In presentations made in Mobile by the DOE, FERC and ExxonMobil, officials stressed that "LNG does not explode." They also said that if an LNG vapour cloud formed and was somehow ignited, the flame would move through the cloud so slowly that a person simply could walk ahead of it and stay out of danger.
While some scientists agree that may be true of "pure" LNG, which would be entirely methane, the scientific literature suggests that much of the LNG shipped to facilities around the country typically is contaminated with some quantity of more explosive "LPG" gases, such as propane.

A 1980 Coast Guard study titled "LNG Research at China Lake," states that LNG imported into this country is often far from pure, and it reveals that vapour clouds made from "impure" LNG actually explode as readily as the highly volatile LPG. When natural gas is super-cooled and turned into a liquid, as much as 14 % of the total cargo shipped as LNG may actually be LPG or other hydrocarbon fuels, according to the Coast Guard report. Natural gas contains these other fuels when it is pumped from the ground.
LNG containing these so-called "higher hydrocarbons" is known as "hot gas" and has a higher energy content than pure methane. The Coast Guard report reveals that vapour clouds of LNG containing at least 13.6 % of these other fuelscan detonate just like pure propane gas. The agency concluded in its report that this deserves "special consideration, as the commercial LNG being imported into the US East Coast has about 14 % higher hydrocarbons."

Several scientists said they were unaware of the Coast Guard's report. They also were unaware that LNG arriving in the United States sometimes contained significant quantities of other gases, such as propane, butane and ethane. They agreed that in light of the Skikda incident, statements made by the LNG industry and federal officials regarding the explosive potential of LNG vapour clouds may need to be re-examined.
"It's pretty clear that this was not sabotage," Fay said, discounting rumours that terrorists may have tried to damage the facility. "I think there is a strong suspicion that the explosion which occurred could have been an LPG explosion or an LNG explosion. If it were LNG, this would be the first major LNG explosion that occurred anywhere." It is also one of the largest vapour cloud explosions on record, according to scientists.

"The fact that there was a vapour cloud is huge," said Bill Powers, an engineer based in California who has studied LNG terminals, siting issues for both onshore and offshore proposals. "We don't know if it was an LNG vapour cloud or an LPG cloud or a mix of both, but, either way, it means it is the kind of accident that could happen here."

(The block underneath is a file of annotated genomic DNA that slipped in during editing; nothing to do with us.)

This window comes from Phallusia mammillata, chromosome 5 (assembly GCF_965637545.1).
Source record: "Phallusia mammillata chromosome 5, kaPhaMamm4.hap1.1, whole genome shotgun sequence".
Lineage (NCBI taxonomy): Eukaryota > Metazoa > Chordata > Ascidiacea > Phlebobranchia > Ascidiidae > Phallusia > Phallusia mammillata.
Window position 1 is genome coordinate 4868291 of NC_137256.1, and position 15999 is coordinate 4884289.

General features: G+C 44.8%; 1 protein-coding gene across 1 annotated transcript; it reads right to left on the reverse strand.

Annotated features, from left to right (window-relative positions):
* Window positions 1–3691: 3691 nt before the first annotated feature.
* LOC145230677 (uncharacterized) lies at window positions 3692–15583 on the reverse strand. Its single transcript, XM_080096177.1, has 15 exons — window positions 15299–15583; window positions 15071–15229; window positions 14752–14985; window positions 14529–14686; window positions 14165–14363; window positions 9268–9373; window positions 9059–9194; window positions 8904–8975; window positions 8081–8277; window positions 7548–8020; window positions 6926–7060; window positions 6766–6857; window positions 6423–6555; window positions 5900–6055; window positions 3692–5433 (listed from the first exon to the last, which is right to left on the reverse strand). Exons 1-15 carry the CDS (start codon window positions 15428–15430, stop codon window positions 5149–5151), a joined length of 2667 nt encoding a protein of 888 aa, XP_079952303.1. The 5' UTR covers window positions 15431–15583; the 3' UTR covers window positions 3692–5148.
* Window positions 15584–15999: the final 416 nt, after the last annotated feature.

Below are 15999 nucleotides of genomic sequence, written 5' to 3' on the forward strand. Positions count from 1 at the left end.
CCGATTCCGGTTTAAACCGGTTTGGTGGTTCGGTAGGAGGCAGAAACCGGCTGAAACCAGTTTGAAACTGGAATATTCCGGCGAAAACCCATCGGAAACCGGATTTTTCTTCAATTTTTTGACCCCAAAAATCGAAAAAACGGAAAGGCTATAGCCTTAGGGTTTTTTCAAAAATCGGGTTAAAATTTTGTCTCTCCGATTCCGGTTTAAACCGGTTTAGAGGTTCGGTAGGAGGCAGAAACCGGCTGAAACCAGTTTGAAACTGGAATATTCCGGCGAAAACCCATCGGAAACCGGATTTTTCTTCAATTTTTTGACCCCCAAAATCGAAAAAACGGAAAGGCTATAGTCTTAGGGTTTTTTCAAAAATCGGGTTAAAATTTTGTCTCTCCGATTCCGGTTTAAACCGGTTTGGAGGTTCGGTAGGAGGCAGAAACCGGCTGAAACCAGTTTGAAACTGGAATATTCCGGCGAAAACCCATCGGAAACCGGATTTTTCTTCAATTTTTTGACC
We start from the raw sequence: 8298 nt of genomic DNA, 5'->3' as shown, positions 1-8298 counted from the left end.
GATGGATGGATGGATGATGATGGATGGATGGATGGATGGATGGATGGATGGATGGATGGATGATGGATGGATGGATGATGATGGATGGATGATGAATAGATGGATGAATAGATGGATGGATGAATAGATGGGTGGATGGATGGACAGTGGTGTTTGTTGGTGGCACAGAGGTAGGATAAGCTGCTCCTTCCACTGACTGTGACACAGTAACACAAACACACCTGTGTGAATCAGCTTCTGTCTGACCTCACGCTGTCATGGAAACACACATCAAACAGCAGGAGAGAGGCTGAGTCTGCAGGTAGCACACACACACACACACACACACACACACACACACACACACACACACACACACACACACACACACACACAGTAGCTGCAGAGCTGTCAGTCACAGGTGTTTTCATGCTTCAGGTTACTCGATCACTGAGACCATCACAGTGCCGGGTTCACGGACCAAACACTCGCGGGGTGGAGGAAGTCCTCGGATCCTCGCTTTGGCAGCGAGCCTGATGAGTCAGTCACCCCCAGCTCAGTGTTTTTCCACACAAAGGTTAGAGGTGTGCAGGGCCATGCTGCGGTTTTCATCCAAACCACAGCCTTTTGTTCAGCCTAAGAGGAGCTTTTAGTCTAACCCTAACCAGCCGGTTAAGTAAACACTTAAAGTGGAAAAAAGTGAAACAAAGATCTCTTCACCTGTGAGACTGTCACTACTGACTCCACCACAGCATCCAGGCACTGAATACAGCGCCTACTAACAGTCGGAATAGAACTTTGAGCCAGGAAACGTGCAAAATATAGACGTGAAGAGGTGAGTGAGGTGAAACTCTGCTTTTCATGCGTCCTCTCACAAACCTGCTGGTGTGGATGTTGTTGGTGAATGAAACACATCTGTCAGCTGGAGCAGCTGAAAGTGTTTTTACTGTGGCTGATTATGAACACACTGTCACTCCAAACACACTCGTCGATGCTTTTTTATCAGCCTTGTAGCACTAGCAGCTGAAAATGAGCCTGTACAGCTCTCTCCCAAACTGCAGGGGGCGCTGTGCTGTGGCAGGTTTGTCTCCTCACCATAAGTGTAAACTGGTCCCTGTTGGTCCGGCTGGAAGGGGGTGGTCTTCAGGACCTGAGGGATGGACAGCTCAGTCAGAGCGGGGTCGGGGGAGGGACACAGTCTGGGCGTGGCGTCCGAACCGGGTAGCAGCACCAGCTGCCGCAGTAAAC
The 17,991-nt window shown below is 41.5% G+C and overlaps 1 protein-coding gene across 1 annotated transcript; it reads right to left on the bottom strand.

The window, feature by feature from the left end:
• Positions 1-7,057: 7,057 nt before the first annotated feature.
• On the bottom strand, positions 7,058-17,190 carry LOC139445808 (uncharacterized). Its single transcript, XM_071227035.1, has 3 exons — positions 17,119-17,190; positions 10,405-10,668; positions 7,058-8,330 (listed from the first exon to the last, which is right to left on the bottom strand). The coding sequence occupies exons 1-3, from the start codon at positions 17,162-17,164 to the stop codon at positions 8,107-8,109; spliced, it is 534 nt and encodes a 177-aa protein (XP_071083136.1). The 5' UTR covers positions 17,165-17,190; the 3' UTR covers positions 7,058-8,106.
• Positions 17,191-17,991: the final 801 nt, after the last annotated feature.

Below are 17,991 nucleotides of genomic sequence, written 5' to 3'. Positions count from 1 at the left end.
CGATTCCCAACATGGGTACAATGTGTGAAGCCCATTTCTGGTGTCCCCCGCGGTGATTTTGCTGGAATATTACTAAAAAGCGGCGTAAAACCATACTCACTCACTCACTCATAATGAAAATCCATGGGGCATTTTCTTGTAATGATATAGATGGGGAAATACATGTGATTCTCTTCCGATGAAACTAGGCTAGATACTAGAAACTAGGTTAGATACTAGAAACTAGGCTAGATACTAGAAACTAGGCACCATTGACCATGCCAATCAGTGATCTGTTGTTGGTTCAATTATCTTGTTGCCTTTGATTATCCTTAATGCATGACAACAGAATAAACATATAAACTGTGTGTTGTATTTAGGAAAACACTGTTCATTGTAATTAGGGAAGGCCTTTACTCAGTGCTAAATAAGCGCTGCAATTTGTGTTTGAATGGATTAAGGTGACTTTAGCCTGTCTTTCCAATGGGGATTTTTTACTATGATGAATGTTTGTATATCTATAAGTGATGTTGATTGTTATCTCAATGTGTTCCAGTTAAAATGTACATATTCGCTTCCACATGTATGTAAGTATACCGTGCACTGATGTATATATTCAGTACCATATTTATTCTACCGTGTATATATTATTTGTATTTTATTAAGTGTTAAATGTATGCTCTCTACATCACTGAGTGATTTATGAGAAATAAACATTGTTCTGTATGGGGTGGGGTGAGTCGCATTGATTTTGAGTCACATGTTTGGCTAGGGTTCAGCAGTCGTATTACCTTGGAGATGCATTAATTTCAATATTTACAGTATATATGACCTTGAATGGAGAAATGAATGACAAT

Powers pointed out that several terminals proposed for the United States would deal with both LPG and LNG. At the terminal proposed for Long Beach, California, for instance, Powers said the LPG tanks would be right next to the LNG facility. Powers also felt it was noteworthy that Halliburton had conducted a major renovation of the Skikda plant in 1999, updating all of the key safety equipment and computer systems.

A Halliburton website touts the revamped LNG terminal as a model of modern American workmanship.
"Halliburton is pleased to announce that its recently completed LNG Revamp Project at Skikda, Algeria, has passed all its performance tests," reads the company news release announcing the project's completion. "KBR's work included extensive revamp of the three LNG trains and associated utilities and auxiliaries and a complete revamp of the complex's electrical power and control systems. ... Over 9,000,000 construction man-hours were expended."
The three separate LNG regasification plants or "trains" that were revamped by Halliburton were destroyed in the explosion.

Powers said Halliburton's engineers had missed a weak link in their safety planning for the facility.
"That highlights the importance of putting these facilities in places where, no matter what, people will not be at risk. If a company like Halliburton missed a scenario that could cause this, that tells us that we cannot account for all possible accident scenarios at LNG facilities," Powers said.
"Halliburton would have exhaustively checked out every possible accident chain of events and accounted for it, countered it," he said. "They would do that before they give it a clean bill of health. That's how they operate. They must have simply missed this accident possibility."

Source: Washington Times